“SOMETIMES I wonder,” said Doug Long, shivering among the demonstrators in Raleigh, North Carolina, on February 13th, “whether everyone who defines themselves as Christian really believes in the same God.” As a rabbi sharing the interfaith stage blew a shofer, and a protest group called the Raging Grannies denounced restrictions on voting rights, Mr Long, a pastor in the United Church of Christ, explained that, in his view, Jesus would have stood for racial and sexual equality. Another clergyman told the crowd that, since everyone is made in the image of God, legislators should remember that “the harm they do unto others, they do unto [Him].”
Waving placards celebrating Planned Parenthood and public schools, and proclaiming that immigrants “make America great”, the marchers processed to the state capitol. There they were addressed by the brother of a Muslim murdered in North Carolina last year, the brother of a civil-rights activist killed in Mississippi in 1964, and finally by Reverend William Barber, the star turn and one of the rally’s organisers. He complained that the state’s politicians had “made it easier to get a gun than they have to vote”. Citing the Book of Isaiah, he declared: “Woe unto those who legislate evil and rob the poor of their rights.”
This is not the sort of politics typically associated with devout Christians these days. Several Republican primaries are said by psephologists to turn on the votes of evangelicals; Ted Cruz, one of the front-runners, has based his strategy on the hunch that they can send him to the White House, endeavouring to motivate them with fire-and-brimstone denunciations of liberal depravities. On the face of it, this perception—of evangelicals as irate ultraconservatives—has some legitimacy. Once left-leaning, many evangelical congregations swung behind the Republicans under Ronald Reagan, shepherded by influential televangelists, and have since, as Jim Guth of Furman University puts it, “come to believe the Republican Bible cover to cover”. Growing majorities of white Protestants, and indeed white Catholics, have since embraced his party.
That realignment has not been driven by faith alone. Class and (especially in the South) race have also played a role. But Christianity is part of the story, not just in moral concerns about abortion, homosexuality and the church’s place in public life, but in economic attitudes too: for many evangelicals, self-reliance is the corollary of personal salvation, wealth a divine blessing and overweening government anathema. Some, at least, see helping the poor as a private obligation rather than the state’s. Yet another Christian constituency doubts that God would approve of, say, the construction of a wall on the Mexican border, or a squeeze in health-care provision.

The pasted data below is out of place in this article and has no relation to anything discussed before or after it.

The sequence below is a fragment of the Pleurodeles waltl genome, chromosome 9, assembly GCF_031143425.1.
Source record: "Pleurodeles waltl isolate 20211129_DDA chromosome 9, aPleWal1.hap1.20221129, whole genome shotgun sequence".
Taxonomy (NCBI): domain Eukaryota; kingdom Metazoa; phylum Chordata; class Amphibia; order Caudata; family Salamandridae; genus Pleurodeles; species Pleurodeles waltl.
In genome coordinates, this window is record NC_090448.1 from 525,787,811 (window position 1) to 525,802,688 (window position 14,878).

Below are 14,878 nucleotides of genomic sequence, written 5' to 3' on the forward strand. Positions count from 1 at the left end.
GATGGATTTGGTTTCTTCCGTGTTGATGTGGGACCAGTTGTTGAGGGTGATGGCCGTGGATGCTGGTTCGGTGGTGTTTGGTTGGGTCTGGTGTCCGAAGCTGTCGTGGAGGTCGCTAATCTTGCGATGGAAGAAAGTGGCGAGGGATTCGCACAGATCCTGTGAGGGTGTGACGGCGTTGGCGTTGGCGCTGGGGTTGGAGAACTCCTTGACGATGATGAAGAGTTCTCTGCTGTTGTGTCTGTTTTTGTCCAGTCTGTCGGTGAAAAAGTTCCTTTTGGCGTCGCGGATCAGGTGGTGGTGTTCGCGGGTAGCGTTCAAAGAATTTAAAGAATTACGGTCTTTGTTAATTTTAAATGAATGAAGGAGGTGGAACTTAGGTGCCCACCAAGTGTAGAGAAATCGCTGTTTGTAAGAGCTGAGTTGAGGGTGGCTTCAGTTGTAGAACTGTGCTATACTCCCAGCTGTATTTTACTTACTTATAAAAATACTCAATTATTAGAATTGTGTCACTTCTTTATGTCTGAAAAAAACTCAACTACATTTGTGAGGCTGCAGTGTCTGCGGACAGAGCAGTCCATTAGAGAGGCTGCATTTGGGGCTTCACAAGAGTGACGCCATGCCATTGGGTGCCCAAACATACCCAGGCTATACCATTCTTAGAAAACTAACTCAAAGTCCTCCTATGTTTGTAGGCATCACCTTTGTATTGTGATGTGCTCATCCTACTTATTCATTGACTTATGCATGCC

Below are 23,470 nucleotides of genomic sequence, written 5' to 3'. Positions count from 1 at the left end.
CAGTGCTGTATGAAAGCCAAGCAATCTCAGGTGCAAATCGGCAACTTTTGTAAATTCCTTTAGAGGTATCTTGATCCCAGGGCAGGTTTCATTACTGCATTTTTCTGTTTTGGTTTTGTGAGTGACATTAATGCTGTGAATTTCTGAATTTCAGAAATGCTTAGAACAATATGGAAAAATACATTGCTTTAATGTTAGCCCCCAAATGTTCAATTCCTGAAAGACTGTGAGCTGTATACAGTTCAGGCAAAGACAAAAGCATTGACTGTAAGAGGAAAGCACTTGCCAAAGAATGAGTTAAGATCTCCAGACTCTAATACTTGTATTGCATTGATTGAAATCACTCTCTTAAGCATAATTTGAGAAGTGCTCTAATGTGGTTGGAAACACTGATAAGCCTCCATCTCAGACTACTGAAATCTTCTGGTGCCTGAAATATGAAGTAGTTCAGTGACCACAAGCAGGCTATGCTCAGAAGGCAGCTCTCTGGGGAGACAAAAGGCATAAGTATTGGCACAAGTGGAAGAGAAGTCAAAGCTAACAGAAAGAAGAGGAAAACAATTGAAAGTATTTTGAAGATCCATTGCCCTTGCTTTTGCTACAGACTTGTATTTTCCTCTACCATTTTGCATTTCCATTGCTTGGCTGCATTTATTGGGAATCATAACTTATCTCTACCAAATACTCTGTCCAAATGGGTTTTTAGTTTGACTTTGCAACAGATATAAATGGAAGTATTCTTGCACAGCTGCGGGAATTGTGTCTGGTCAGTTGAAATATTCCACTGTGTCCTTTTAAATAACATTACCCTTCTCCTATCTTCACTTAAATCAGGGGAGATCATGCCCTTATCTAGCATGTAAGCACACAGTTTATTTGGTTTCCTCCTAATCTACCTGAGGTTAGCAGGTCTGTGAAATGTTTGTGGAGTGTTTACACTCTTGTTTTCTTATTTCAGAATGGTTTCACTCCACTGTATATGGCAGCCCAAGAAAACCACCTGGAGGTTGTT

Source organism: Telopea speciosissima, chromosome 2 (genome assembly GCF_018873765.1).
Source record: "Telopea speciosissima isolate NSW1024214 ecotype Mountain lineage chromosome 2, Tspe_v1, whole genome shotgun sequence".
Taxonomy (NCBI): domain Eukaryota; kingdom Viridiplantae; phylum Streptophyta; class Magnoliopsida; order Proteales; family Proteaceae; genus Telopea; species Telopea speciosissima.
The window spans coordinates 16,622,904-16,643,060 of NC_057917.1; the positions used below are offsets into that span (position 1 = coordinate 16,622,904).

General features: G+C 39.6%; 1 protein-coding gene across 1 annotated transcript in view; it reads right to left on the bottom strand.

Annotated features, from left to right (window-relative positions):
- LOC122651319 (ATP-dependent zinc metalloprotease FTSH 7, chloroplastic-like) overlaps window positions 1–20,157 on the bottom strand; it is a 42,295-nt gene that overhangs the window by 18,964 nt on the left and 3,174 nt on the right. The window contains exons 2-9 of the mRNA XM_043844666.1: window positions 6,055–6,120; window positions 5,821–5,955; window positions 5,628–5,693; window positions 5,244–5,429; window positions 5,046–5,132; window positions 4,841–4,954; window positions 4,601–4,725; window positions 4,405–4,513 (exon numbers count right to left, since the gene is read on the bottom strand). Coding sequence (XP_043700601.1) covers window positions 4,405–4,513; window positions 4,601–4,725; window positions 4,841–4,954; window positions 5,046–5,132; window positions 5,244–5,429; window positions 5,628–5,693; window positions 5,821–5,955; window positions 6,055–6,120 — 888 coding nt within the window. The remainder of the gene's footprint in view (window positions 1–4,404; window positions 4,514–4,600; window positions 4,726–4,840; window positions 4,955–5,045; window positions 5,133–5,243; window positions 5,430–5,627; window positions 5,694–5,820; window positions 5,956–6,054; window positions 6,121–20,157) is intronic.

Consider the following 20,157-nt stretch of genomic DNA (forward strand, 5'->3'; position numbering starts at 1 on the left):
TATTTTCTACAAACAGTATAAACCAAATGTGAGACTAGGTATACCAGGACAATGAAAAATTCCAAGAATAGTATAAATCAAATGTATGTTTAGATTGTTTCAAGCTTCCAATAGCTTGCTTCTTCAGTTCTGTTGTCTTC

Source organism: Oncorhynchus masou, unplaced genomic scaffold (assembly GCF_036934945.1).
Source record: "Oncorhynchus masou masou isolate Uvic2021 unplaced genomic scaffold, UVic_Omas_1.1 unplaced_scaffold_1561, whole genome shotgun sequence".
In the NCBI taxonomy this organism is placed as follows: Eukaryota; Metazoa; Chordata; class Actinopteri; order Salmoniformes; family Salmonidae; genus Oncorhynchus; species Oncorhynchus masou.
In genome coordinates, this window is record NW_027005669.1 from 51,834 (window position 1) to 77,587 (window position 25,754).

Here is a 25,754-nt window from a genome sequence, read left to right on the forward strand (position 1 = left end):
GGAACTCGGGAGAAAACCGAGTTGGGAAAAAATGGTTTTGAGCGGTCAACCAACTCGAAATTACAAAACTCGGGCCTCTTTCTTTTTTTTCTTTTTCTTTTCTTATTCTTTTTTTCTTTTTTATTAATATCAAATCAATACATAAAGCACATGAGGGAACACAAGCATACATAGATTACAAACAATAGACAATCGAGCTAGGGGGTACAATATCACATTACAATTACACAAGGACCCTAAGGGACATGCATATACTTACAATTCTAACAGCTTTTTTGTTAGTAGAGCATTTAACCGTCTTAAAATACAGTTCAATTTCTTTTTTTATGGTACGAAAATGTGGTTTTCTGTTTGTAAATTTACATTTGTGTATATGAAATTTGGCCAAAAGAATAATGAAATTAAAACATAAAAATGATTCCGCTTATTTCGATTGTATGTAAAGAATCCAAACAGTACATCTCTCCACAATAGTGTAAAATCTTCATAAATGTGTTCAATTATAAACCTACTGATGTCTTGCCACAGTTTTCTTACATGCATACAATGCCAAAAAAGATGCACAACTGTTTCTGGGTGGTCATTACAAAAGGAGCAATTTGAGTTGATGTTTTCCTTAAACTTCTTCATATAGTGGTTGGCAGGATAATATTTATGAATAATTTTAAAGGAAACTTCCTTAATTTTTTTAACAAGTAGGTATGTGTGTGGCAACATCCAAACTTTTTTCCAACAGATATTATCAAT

That includes Mr Barber. “We can no longer allow a heretical adaptation of evangelical faith to take centre-stage in this country,” he says, decrying the term “religious right” because “We don’t think they are religiously right.” By his own lights a conservative evangelical, Mr Barber started the Moral Mondays initiative, a multiracial, unobtrusively religious campaign of protests against North Carolina’s skimpy education funding and failure to expand Medicaid, which has spread to other states. An evangelical, he argues, adducing scripture, must bring good news to the poor. After all, he says, Jesus was a radical.
Part of the trouble with how Christianity is perceived, thinks Jim Wallis, the founder of Sojourners, a Christian social-justice organisation, is that the media is mostly secular-minded and prone to demonising believers. They say “Iowa evangelicals”, for example, when really they mean “old, white people”. The Bible, Mr Wallis points out, contains 2,000 verses touching on poverty, rather more than mention homosexuality; a worldview that neglects “the least of these”, he insists, “makes no biblical sense”. Among the outfits that agree is the PICO Network, an ecumenical alliance of religious communities which, says Reverend Michael-Ray Mathews, feel “compelled by faith” to tackle communal problems such as gun violence. Participants, he explains, use prayer and religious texts to develop “a vision of a better life”.
In black churches, the tradition of social activism stretches through the civil-rights movement to abolitionists and slave rebellions. Many are evangelical (as are rising numbers of Hispanics); their congregations mostly vote Democratic, invalidating any glib equation between that strand of Protestantism and right-wing ideology. As with American Christians as a whole, the politics of black churches is more nuanced than is sometimes assumed.
Trials here below
Consider a recent Sunday service at the Vision Church in Atlanta. Along with sensational music, it featured moving re-enactments of recent police killings of black Americans, scenes counterpoised with members’ own stories of triumph and resilience: alcoholism and deprivation overcome, degrees earned, businesses started. It also, in a largely gay congregation, contained frequent allusions to sexual tolerance and AIDS. “Some of us are not supposed to be here,” intoned a preacher, “but He preserved us.” A fur-clad worshipper rose from his pew to sing beautifully the refrain to “Can’t Nobody do me like Jesus”.
The presiding minister, Bishop Oliver Allen, founded the Progressive Pentecostal denomination to which the church belongs; it is now a national fellowship of gay-friendly, predominantly black churches. “Civil rights cannot just be for black people,” Mr Allen says. “If we’re not liberating people, what good are we?” Christians of all stripes, he thinks, should not allow their faith “to be hijacked by the loudest political voices”.